Halloween: A look back at 50 years of mischief and merriment

  • Halloween in New York City, 2008.
  • Halloween prop in Washington DC, 2008. 
  • Halloween in New York City, 2008.
  • A man is dressed as “Ghost Face” from the Wes Craven movie, “Scream” for Halloween celebrations in a pub in Wales, Oct. 31, 2007.
  • A ‘Penny for the guy’ in Mile End train station in the East End, London.
  • Halloween celebrations in Roath Park, Cardiff, Oct. 31, 2004.
  • Contemporary artists display Halloween props inside an abandoned steel mill in Birmingham, Ala., Oct. 31, 2003. 
  • A man dressed as a Rene Magritte’s painting character, in San Francisco, Calif., Oct. 31, 2000.
  • John F. Kennedy airport in New York on Halloween, 1999.
  • Halloween on the beach in France, 1998.
  • A Halloween parade in Washington park, New York City, Oct. 31, 1993.
  • Brother and sister, dressed up for Halloween, look through newly harvested squash in Lambton County, Ontario, Oct. 31, 1993.
  • Children bob for apples on Halloween, 1990.
  • Men dressed in their Halloween costumes for Carnival in Peloponnese, Krokees, Greece, 1989. 
  • Partygoers at a Halloween bash in Brixton, 1982.
  • A dummy hangs in the front yard of a Phoenix, Ariz., home on Oct. 31, 1979.
  • Kids in their Halloween costumes, Harlem, New York, Oct. 31, 1969.



This Halloween children around the world will be stalking the jack o’ lantern lined streets of their towns and cities, tapping at their neighbors’ doors, and announcing the ultimatum: trick or treat.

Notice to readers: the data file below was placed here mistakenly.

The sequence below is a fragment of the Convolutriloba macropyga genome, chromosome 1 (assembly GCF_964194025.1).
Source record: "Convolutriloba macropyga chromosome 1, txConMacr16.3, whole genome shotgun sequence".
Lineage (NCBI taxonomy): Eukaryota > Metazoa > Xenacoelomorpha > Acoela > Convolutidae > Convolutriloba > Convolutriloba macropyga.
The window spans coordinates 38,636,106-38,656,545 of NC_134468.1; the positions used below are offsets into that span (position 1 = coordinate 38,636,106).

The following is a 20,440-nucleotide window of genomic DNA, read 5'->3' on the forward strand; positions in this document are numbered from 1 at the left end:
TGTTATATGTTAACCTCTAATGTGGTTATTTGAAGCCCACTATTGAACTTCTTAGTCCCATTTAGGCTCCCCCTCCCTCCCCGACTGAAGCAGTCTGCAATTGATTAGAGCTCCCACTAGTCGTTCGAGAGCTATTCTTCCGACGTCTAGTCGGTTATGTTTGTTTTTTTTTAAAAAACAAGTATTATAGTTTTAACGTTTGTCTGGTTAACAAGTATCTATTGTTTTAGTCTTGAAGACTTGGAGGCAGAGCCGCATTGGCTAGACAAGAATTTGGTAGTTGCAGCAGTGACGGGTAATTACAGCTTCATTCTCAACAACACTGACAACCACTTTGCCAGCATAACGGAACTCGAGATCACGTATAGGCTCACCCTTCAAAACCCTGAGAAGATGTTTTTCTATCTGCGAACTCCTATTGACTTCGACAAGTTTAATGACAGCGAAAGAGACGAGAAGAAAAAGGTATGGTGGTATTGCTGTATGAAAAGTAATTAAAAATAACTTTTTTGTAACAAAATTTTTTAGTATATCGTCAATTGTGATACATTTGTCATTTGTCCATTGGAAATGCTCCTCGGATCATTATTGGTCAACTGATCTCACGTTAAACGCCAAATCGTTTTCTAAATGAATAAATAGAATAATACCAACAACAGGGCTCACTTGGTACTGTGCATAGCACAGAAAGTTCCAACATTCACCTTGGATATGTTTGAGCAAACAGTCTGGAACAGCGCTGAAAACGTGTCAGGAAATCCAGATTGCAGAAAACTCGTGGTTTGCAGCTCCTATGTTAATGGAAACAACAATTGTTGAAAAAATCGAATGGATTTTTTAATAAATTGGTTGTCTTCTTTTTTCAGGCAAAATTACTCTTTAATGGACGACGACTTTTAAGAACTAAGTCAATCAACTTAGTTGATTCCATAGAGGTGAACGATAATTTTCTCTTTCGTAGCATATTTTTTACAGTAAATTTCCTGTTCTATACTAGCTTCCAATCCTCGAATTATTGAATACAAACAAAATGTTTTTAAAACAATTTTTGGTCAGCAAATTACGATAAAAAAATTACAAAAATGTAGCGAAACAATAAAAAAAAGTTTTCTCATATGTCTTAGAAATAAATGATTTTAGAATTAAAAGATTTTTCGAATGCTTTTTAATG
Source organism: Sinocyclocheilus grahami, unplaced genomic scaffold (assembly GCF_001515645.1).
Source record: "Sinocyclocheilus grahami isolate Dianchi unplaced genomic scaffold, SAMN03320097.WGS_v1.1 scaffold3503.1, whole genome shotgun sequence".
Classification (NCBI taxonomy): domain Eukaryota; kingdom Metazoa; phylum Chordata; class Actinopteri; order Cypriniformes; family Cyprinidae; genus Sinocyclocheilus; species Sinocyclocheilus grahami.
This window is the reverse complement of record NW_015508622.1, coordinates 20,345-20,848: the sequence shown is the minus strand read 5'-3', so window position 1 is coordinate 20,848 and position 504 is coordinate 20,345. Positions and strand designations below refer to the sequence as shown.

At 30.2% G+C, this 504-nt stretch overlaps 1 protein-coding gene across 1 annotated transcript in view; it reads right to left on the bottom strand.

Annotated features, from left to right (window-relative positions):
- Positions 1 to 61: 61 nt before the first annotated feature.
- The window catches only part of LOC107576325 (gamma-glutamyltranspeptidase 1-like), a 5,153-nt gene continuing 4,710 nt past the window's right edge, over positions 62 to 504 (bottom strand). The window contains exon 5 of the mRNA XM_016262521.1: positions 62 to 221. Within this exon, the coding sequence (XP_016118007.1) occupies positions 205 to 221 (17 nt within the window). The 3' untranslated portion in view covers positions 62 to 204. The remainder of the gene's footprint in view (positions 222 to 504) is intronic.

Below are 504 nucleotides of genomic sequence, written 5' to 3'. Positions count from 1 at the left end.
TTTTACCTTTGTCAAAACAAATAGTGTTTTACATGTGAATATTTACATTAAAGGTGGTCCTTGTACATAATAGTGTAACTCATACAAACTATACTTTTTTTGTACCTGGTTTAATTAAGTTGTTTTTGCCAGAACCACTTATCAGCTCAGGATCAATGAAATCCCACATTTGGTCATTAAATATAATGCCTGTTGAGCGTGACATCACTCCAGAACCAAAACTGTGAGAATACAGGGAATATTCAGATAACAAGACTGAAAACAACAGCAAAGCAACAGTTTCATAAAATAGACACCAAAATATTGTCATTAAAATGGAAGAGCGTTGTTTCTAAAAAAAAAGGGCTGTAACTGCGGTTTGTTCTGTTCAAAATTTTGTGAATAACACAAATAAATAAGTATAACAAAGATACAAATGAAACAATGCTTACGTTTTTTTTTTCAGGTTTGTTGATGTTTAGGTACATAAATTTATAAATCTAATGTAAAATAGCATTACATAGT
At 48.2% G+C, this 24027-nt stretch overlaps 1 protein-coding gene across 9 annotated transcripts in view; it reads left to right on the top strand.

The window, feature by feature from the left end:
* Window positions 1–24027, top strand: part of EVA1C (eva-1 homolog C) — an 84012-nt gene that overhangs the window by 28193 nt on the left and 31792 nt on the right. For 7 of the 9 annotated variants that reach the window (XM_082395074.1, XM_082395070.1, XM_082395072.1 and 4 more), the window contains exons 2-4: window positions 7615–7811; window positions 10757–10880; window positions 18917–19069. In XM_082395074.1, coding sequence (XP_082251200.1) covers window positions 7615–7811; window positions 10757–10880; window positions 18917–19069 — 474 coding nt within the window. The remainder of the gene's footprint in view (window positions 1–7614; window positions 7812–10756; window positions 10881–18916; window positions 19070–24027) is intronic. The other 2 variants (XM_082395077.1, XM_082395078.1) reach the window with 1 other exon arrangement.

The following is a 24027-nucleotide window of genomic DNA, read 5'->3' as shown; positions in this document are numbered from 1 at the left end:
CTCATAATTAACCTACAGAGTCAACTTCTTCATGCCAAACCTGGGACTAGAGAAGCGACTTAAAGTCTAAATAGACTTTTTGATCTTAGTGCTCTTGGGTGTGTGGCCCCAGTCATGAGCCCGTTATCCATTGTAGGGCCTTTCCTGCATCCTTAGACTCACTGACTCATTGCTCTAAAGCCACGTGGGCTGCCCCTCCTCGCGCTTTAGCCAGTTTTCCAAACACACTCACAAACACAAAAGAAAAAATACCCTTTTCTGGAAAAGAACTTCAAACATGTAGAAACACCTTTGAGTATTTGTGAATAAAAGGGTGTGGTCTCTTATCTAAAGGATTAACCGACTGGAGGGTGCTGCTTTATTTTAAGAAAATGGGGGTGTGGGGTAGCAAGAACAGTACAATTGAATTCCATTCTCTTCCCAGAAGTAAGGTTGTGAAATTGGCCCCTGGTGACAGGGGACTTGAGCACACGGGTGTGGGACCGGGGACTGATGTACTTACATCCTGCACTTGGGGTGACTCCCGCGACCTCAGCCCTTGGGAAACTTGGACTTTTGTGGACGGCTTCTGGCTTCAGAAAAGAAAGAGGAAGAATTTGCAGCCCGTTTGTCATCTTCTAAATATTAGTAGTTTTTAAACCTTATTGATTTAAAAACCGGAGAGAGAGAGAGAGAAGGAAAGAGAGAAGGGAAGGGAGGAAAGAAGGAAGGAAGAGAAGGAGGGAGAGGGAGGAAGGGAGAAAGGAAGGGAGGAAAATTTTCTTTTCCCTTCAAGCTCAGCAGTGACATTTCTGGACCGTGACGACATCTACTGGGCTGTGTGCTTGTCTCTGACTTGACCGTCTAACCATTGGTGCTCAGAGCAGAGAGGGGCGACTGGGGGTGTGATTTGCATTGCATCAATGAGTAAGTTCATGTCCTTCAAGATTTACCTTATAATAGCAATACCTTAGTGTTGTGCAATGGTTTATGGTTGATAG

Though the tradition of disguising oneself and trick-or-treating is fairly new in the U.S.—having only started in the 1920s—it has been around for centuries. In Britain and Ireland, the custom goes back to at least the 16th century. But the term “trick or treat” itself has a shorter history. The threat of misfortune, should a neighbor not comply with the request for a treat, only began being used in the 19th century.

As far back as the middle ages, however, people performed the ritual of going door-to-door dressed in costume, presenting short plays in exchange for food or beverage. It has been said that this came from the belief that the souls of the dead roam the earth during the three-day observance of Allhallowtide, which begins with Halloween. Much as it was believed that the spirits needed the candlelight of the glowing jack-o’-lanterns to guide them through the dark night, it was thought that they also needed to be appeased by these short theatrical performances—a tradition called “mumming”.

Above, photos spanning the last 50 years illustrate the mischief of trick-or-treaters around the world. 

For more feature photography, go to msnbc.com/photography